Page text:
Thanks to the Baiting for Biodiversity program and continued landscape-scale predator control program, there are good signs that some native species are already returning to southern Yorke Peninsula. Many local farmers have reported seeing wildlife they haven’t seen in 50 years, such as Echidnas, Malleefowl, Bush Stone-curlews and Goannas. By creating an area of low fox abundance, animals like the Bush Stone-curlew are migrating into this space from higher up on the peninsula. Plus, species that already existed in the project area in very low numbers are also being noticed more as their numbers increase.
Malleefowl (Leipoa ocellata) is just larger than a domestic chicken, with mottled black, grey and brown feathers and a cream-coloured underbelly. It lays its eggs in a large mound and uses heat from decomposing leaf litter and the sun to incubate its eggs. Malleefowl is one of a collection of threatened and near threatened birds living on southern Yorke Peninsula, including Western Whipbirds and Bush Stone-curlews. Reducing exotic predators such as foxes and feral cats and improving the quality of native vegetation will also benefit these species.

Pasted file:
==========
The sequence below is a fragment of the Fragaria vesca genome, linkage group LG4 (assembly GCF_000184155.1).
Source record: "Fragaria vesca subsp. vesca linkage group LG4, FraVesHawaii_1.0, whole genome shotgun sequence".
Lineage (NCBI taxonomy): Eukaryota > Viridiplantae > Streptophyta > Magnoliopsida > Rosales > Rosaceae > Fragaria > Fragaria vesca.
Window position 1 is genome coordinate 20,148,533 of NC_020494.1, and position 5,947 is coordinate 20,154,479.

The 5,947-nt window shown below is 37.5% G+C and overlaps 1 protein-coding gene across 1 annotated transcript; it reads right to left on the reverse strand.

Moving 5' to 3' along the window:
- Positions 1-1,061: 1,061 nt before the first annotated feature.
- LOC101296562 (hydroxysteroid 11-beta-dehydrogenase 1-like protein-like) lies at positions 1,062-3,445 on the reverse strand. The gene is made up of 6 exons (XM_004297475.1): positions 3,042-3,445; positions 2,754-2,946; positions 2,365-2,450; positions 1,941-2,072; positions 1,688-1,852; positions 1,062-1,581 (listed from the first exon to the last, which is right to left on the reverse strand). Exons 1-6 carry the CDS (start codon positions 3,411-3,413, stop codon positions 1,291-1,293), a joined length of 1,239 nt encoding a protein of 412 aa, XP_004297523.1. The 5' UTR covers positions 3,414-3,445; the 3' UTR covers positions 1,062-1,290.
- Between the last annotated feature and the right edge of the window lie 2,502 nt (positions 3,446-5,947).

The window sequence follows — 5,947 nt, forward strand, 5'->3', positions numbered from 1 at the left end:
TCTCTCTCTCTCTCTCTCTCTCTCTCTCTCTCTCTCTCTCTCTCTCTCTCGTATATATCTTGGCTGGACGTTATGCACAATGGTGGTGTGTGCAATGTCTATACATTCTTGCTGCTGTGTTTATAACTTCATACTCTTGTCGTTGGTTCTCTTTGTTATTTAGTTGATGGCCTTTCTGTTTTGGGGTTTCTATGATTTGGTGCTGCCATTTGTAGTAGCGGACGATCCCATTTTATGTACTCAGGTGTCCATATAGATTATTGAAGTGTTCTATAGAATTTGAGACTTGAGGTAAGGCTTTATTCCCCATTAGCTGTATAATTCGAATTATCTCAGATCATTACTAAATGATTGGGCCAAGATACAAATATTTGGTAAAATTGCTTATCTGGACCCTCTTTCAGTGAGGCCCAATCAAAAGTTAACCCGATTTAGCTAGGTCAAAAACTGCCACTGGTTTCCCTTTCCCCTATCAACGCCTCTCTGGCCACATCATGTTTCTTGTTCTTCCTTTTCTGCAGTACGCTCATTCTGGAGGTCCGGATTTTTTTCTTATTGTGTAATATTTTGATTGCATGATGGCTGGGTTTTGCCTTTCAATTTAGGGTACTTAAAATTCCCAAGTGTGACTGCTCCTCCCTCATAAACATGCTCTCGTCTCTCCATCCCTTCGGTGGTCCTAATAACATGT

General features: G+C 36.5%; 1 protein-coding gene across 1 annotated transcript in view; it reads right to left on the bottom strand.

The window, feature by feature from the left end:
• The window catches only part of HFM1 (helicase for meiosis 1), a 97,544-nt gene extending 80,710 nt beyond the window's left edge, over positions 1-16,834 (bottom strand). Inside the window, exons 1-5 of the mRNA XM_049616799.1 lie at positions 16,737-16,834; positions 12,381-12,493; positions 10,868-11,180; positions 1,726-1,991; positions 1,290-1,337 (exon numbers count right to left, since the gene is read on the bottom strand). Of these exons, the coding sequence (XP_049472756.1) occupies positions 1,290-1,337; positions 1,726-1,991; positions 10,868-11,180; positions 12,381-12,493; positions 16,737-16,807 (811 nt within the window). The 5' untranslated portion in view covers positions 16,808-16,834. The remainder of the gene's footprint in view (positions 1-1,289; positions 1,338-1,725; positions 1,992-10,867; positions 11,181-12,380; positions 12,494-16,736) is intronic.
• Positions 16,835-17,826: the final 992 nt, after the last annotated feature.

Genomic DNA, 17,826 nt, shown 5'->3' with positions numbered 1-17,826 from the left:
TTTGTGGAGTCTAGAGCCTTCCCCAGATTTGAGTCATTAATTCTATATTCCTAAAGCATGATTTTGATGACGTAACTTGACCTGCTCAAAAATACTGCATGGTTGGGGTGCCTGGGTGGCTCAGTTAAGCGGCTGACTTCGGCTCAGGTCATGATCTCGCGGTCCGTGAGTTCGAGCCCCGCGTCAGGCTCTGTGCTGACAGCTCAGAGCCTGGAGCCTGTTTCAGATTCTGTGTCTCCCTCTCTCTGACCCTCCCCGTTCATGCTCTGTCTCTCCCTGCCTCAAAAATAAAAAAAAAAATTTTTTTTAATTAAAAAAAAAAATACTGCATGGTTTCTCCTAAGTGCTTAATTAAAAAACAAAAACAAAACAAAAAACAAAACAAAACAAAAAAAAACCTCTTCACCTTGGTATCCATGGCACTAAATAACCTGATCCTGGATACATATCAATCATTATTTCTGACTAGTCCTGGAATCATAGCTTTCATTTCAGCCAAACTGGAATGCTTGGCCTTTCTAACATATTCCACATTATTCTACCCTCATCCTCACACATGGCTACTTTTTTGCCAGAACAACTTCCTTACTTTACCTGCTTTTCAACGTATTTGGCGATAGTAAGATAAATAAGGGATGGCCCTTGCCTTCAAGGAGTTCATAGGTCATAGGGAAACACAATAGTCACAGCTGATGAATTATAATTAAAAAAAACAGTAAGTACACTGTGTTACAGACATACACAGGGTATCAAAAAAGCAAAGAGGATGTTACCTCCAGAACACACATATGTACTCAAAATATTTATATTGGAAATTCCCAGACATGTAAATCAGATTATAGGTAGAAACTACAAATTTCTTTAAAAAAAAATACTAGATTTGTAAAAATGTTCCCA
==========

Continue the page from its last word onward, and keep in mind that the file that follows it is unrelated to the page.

Hooded Plovers (Thinornis cucullatus) are small shorebirds, easily identified by their distinctive black hood, red circle around the eye and orange stalk-like legs. The Hooded Plover is listed as vulnerable in South Australia and nationally, meaning the birds are considered to be facing a high risk of extinction. Human activity and introduced predators are the major threats to Hooded Plovers. Nesting at the base of the sand dunes during spring and summer on Yorke Peninsula’s beaches, they will abandon eggs and chicks if persistently disturbed by off-road vehicles, dogs, people and foxes.
This threatened ground-dwelling bird had been absent from southern Yorke Peninsula until it was sighted again in 2012 in Dhilba Guuranda-Innes National Park using remote cameras and volunteer monitoring. Mostly nocturnal birds, they have been heavily affected by habitat loss and fox predation. Extensive and coordinated fox baiting across southern Yorke Peninsula has seen this threatened species return to the Marna Banggara project area.
It is anticipated that the reintroduced animals will have an overall positive effect on native plant populations by improving soil conditions for seedlings to establish. The composition and condition of the native vegetation will be monitored through time, to ensure no negative impacts occur.